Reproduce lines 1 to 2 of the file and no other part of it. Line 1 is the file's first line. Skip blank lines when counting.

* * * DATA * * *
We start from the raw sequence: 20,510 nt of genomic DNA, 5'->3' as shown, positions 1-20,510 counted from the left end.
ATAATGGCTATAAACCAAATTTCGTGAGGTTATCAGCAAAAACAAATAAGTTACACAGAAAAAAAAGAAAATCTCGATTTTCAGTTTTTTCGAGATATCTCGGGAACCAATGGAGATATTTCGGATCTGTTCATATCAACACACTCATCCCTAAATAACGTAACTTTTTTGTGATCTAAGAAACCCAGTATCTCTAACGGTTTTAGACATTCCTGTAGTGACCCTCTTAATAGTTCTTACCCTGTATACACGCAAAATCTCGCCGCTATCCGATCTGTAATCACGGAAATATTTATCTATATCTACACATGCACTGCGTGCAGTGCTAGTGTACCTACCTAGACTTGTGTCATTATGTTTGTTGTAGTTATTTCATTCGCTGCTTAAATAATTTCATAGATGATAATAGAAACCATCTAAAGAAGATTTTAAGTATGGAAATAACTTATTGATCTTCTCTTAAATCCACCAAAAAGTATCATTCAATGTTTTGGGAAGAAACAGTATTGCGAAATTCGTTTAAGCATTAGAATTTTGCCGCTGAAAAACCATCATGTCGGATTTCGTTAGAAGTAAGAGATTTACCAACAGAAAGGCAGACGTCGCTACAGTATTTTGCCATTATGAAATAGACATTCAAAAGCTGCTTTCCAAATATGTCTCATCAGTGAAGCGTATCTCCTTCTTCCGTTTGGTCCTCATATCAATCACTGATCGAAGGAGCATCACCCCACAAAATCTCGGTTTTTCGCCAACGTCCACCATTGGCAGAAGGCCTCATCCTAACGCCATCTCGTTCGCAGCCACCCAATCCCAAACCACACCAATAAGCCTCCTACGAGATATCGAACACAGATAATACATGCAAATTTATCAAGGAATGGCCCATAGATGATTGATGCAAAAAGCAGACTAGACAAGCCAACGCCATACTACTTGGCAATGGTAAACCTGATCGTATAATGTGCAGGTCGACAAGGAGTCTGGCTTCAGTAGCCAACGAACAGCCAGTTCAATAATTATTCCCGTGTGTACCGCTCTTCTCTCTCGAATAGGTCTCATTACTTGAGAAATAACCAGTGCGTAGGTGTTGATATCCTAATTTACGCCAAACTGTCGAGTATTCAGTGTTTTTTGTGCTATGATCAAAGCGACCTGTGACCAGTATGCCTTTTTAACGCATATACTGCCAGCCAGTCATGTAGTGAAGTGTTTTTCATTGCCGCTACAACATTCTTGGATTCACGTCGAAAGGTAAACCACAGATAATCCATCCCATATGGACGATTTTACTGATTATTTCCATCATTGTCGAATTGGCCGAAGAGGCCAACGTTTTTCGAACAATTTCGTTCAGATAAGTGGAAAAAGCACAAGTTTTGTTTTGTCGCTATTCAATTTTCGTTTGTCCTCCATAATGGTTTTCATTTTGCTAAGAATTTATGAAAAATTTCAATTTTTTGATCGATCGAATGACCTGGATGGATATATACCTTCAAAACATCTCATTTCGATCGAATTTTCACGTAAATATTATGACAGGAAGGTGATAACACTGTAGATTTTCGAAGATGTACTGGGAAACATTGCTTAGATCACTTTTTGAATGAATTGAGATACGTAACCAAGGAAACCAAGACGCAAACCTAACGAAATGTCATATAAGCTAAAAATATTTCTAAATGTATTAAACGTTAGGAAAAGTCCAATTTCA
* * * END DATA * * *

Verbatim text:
We start from the raw sequence: 20,510 nt of genomic DNA, 5'->3' as shown, positions 1-20,510 counted from the left end.
ATAATGGCTATAAACCAAATTTCGTGAGGTTATCAGCAAAAACAAATAAGTTACACAGAAAAAAAAGAAAATCTCGATTTTCAGTTTTTTCGAGATATCTCGGGAACCAATGGAGATATTTCGGATCTGTTCATATCAACACACTCATCCCTAAATAACGTAACTTTTTTGTGATCTAAGAAACCCAGTATCTCTAACGGTTTTAGACATTCCTGTAGTGACCCTCTTAATAGTTCTTACCCTGTATACACGCAAAATCTCGCCGCTATCCGATCTGTAATCACGGAAATATTTATCTATATCTACACATGCACTGCGTGCAGTGCTAGTGTACCTACCTAGACTTGTGTCATTATGTTTGTTGTAGTTATTTCATTCGCTGCTTAAATAATTTCATAGATGATAATAGAAACCATCTAAAGAAGATTTTAAGTATGGAAATAACTTATTGATCTTCTCTTAAATCCACCAAAAAGTATCATTCAATGTTTTGGGAAGAAACAGTATTGCGAAATTCGTTTAAGCATTAGAATTTTGCCGCTGAAAAACCATCATGTCGGATTTCGTTAGAAGTAAGAGATTTACCAACAGAAAGGCAGACGTCGCTACAGTATTTTGCCATTATGAAATAGACATTCAAAAGCTGCTTTCCAAATATGTCTCATCAGTGAAGCGTATCTCCTTCTTCCGTTTGGTCCTCATATCAATCACTGATCGAAGGAGCATCACCCCACAAAATCTCGGTTTTTCGCCAACGTCCACCATTGGCAGAAGGCCTCATCCTAACGCCATCTCGTTCGCAGCCACCCAATCCCAAACCACACCAATAAGCCTCCTACGAGATATCGAACACAGATAATACATGCAAATTTATCAAGGAATGGCCCATAGATGATTGATGCAAAAAGCAGACTAGACAAGCCAACGCCATACTACTTGGCAATGGTAAACCTGATCGTATAATGTGCAGGTCGACAAGGAGTCTGGCTTCAGTAGCCAACGAACAGCCAGTTCAATAATTATTCCCGTGTGTACCGCTCTTCTCTCTCGAATAGGTCTCATTACTTGAGAAATAACCAGTGCGTAGGTGTTGATATCCTAATTTACGCCAAACTGTCGAGTATTCAGTGTTTTTTGTGCTATGATCAAAGCGACCTGTGACCAGTATGCCTTTTTAACGCATATACTGCCAGCCAGTCATGTAGTGAAGTGTTTTTCATTGCCGCTACAACATTCTTGGATTCACGTCGAAAGGTAAACCACAGATAATCCATCCCATATGGACGATTTTACTGATTATTTCCATCATTGTCGAATTGGCCGAAGAGGCCAACGTTTTTCGAACAATTTCGTTCAGATAAGTGGAAAAAGCACAAGTTTTGTTTTGTCGCTATTCAATTTTCGTTTGTCCTCCATAATGGTTTTCATTTTGCTAAGAATTTATGAAAAATTTCAATTTTTTGATCGATCGAATGACCTGGATGGATATATACCTTCAAAACATCTCATTTCGATCGAATTTTCACGTAAATATTATGACAGGAAGGTGATAACACTGTAGATTTTCGAAGATGTACTGGGAAACATTGCTTAGATCACTTTTTGAATGAATTGAGATACGTAACCAAGGAAACCAAGACGCAAACCTAACGAAATGTCATATAAGCTAAAAATATTTCTAAATGTATTAAACGTTAGGAAAAGTCCAATTTCA